something wrong with the DMD.
The lamp should be blindingly bright. The light passes through a color LCD and through a series of lenses that will project the image onto a screen. If the light is "very weak", you won't have enough light to project onto the screen. Try using it in a pitch black room really close to the screen. If you can see ANY image being projected, then the unit is fine and all you'll need is the lamp.... usually a rather expensive item.
I can't imagine a setting that would cause this - It sound more like some sort of fault with the projector's blue LCD panel. (The image is created from a mix of red, green and blue light. If you loose the blue, everything will look yellow.)
Is it capable of showing any shades of blue?
Using any graphics or photo-editing software, create a solid blue image (R=0, G=0, B=255 in your colour settings) and if possible, display this full-screen. Is there any output from the projector at all when you do?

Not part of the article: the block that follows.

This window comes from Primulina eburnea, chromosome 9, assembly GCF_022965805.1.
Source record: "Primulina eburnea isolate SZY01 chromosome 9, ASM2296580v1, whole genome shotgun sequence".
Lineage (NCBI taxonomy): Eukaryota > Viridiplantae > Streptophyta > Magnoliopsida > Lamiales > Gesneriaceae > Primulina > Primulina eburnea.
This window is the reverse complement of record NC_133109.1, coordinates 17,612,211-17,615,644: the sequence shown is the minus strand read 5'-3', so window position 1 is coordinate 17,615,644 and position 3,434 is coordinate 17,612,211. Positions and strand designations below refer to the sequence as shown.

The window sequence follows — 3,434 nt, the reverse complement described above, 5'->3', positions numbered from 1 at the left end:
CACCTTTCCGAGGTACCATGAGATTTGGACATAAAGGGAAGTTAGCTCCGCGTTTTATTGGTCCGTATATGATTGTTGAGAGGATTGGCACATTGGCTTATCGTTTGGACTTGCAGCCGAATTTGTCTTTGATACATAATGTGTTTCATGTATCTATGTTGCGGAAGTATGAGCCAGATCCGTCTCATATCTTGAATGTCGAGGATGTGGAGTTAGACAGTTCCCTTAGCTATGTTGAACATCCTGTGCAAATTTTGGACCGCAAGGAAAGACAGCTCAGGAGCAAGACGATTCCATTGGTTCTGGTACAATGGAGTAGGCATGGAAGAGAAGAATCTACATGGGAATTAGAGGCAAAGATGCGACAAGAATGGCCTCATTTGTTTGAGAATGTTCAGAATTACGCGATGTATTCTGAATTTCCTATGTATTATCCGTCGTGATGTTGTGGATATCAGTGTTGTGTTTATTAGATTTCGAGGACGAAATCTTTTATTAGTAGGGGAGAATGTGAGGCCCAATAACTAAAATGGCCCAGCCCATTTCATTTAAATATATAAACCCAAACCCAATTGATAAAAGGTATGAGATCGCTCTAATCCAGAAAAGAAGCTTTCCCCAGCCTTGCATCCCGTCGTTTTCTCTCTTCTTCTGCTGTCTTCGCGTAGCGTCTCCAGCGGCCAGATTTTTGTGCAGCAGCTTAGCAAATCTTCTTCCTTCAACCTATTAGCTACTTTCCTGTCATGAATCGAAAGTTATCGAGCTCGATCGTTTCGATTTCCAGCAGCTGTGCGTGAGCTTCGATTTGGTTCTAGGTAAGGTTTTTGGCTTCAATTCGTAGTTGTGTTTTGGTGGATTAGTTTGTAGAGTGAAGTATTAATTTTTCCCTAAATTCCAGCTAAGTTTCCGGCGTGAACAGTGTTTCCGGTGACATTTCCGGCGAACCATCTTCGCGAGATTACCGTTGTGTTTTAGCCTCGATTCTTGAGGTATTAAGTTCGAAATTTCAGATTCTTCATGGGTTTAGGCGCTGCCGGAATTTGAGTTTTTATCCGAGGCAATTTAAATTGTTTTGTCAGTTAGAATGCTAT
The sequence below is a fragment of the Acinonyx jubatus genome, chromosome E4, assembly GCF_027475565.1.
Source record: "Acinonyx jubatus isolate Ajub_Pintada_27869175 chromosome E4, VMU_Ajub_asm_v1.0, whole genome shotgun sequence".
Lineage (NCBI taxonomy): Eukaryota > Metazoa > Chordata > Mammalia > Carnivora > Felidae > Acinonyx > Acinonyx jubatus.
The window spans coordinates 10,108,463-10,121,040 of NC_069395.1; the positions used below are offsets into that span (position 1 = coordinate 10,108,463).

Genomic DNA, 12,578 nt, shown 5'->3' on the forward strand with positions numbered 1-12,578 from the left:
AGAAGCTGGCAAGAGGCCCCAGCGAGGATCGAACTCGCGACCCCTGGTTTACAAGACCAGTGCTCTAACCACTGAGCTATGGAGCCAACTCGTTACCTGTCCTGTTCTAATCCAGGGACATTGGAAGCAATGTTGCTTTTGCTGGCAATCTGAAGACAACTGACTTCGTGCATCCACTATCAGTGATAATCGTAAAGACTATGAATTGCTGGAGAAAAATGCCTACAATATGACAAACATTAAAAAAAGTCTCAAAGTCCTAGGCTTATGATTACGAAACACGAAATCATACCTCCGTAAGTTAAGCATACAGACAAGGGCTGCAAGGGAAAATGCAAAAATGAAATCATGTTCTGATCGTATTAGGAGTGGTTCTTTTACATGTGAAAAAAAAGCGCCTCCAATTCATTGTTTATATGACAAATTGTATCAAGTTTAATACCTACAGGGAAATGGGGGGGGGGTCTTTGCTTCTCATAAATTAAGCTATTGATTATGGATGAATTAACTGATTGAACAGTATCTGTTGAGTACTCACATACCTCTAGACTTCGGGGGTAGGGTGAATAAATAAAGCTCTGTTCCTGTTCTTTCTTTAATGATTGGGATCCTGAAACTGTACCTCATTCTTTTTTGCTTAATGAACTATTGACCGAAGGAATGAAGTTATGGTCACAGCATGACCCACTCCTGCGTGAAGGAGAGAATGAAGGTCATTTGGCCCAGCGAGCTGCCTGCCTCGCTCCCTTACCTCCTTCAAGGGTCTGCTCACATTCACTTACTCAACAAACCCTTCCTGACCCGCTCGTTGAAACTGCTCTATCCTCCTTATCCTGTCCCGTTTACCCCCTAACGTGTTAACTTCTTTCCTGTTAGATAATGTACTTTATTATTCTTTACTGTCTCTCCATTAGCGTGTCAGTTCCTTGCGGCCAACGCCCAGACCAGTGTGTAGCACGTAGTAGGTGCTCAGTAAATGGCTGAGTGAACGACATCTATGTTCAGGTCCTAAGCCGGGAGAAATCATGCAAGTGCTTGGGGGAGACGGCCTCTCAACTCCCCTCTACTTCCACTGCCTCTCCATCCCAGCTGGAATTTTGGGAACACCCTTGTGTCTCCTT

If not, it sounds like it need a professional repair.
cover up the infrared remote sensor on the projector. The heat of these colours or something might be messinf with the infrared remote sensor. TRy this and see what happens. It may just be bad contacts. Some projectors just cant handle stuff like this. Some were meant for presentations and presentations only. BUt seriously try covering the remote sensor to see what happens. If it is an older projector the infrared signal detector might be sensitive to bright light or stuff like that.
Normally, the screen control being up a little to high, would cause this problem.
If no one has worked on this unit when it started may be a sign of something else, for example, the 200 volt line may be running a little low.
Check the brightness and contrast for starters and if that doesn't help, then, the screen control would be my next step.
Hope this helps.
John here, customer advocate at Dell headquarters.
If you can nvigate to the On Screen Display Menu, you should see an "all images" section on the main menu. There you will find brightness, contrast, color temp, white intensity, and gamma controls. You should be able to make adjustments from that menu to sharpen and brighten the image.